Fr. Longenecker writes on the Ordinariate

Our Sunday Visitor has this piece by Fr. Longenecker that looks back at the Ordinariates on the fifth anniversary of Anglicanorum coetibus.

The Anglican ordinariate is an extraordinary and unexpected creation. Never before has a pope established a new ecclesial structure like it. It is a brave experiment — an innovative move toward church unity and a controversial action on the part of Rome. By some accounts, its creation was greeted with dismay by the Anglican leadership. Archbishop of Canterbury Rowan Williams was surprised by the move, while other Anglican leaders said it was insensitive, predatory and unnecessary. They could not help but perceive it as an attempt by the pope to steal sheep from their flock.

Archbishop Vincent Nichols of Westminster prays as former Anglican bishops John Broadhurst, Andrew Burnham and Keith Newton lie prostrate during their ordination as Catholic priests at Westminster Cathedral in London in 2011. CNS photo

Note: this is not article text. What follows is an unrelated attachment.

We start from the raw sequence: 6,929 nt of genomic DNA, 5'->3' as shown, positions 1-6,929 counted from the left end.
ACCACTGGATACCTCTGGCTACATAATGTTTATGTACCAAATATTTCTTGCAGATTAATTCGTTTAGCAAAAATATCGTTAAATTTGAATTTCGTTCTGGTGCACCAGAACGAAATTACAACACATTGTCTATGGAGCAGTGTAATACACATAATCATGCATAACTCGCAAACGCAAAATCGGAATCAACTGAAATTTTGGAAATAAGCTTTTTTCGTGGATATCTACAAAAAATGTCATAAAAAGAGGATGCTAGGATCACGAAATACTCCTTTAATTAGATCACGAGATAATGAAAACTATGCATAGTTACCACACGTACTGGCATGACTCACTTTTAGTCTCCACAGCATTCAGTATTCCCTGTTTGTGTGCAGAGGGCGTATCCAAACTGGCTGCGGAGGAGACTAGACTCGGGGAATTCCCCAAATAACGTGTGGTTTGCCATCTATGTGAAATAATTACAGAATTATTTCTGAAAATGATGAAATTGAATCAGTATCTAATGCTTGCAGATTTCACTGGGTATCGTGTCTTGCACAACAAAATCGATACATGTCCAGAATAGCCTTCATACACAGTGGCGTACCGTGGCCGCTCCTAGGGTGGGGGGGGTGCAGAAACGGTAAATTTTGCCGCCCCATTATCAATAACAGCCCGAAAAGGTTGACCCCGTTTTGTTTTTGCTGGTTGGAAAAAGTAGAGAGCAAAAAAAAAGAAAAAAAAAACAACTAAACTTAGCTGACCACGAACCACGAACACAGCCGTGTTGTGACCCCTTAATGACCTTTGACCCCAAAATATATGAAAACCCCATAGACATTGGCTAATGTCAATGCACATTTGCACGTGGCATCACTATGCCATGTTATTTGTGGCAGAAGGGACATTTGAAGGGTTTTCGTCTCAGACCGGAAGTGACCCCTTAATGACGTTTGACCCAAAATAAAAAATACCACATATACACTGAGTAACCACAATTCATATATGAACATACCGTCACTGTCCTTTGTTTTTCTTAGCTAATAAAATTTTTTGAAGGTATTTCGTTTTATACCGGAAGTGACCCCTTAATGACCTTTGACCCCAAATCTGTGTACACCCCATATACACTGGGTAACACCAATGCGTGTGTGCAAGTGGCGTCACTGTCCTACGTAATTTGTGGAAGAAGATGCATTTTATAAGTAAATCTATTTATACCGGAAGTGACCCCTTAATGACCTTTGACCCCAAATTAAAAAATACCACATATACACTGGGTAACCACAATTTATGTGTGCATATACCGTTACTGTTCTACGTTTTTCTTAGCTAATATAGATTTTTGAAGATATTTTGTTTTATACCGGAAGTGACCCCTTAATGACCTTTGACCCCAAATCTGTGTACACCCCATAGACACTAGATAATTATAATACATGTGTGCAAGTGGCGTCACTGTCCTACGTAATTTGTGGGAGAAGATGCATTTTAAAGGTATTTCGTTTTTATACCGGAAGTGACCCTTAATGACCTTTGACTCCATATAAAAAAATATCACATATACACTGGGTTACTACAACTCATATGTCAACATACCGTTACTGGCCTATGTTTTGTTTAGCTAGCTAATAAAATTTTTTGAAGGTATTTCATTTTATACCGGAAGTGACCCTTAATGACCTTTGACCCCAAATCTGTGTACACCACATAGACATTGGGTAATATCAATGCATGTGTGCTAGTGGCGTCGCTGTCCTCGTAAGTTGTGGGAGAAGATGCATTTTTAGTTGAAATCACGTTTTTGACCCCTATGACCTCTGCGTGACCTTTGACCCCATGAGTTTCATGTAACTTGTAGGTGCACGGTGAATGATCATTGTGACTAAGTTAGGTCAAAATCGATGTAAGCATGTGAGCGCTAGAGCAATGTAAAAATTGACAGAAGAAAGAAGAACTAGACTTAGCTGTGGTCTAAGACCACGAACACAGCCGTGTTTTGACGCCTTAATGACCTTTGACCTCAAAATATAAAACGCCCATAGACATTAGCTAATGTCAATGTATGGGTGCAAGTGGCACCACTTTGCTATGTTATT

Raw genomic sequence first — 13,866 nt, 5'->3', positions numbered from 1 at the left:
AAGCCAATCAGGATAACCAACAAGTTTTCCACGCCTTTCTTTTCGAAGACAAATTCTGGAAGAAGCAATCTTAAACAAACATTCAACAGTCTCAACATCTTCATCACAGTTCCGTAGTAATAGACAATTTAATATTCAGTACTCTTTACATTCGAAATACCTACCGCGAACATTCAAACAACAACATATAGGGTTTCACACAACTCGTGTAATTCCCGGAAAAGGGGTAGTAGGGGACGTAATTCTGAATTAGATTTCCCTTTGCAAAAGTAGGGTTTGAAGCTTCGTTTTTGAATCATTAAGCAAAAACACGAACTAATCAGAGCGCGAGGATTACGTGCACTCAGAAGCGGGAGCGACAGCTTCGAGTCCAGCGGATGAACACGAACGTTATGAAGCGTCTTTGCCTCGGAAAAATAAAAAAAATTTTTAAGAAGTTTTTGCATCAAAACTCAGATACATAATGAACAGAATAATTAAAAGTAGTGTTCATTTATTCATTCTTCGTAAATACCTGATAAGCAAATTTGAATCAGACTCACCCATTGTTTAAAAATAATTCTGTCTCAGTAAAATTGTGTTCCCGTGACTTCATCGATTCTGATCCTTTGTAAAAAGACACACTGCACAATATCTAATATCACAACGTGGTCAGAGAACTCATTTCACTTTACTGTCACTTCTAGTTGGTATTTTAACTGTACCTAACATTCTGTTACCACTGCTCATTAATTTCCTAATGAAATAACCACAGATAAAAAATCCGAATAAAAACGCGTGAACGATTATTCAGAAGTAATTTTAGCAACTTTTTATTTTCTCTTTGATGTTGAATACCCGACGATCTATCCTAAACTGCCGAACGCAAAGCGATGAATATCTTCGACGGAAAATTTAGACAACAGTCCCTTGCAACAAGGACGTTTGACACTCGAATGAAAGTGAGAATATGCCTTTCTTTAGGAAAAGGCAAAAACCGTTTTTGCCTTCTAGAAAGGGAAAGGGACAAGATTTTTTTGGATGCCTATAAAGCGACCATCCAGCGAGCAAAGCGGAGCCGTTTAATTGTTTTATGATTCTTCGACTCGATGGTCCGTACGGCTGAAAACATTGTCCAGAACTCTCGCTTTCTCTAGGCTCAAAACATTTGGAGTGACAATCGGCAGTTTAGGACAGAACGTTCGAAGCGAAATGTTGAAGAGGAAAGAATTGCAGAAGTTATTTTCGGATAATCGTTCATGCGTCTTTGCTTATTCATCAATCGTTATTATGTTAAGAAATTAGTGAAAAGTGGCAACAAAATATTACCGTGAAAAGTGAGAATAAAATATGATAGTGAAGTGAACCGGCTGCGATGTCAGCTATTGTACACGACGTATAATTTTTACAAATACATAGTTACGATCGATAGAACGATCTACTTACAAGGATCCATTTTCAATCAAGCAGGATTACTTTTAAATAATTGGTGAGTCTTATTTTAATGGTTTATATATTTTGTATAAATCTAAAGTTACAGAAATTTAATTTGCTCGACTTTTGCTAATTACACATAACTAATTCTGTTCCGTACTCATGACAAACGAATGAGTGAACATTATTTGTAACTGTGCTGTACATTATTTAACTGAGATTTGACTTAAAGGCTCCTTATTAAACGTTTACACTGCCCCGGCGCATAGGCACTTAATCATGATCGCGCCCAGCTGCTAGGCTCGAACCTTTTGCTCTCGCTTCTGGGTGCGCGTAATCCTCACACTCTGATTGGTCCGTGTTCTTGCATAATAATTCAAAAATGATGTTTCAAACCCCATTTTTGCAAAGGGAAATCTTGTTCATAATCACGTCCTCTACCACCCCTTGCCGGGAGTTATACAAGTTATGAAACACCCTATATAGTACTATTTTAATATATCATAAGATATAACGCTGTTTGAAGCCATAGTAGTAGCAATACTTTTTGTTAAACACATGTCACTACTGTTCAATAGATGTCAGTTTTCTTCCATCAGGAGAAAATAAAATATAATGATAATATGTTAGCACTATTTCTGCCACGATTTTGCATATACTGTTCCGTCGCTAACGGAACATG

Why this, why now?

The Anglicans’ reaction was understandable. For some time now in England, the numbers of Catholics at Mass on a Sunday far surpass the number of Anglicans at church. Despite the fact that the Church of England owns all the ancient cathedrals, colleges and churches that were once Catholic, the number of English people who worship in the Church of England is far smaller than the number of Catholics. Pope Benedict’s move seemed threatening.

What the Anglicans did not understand is that Pope Benedict was not actively reaching out to convert Anglicans, but was responding to repeated requests from Anglicans around the world for a way to become Catholic while retaining their beloved traditions. These requests had been arriving in Rome with regularity since the late 1970s.

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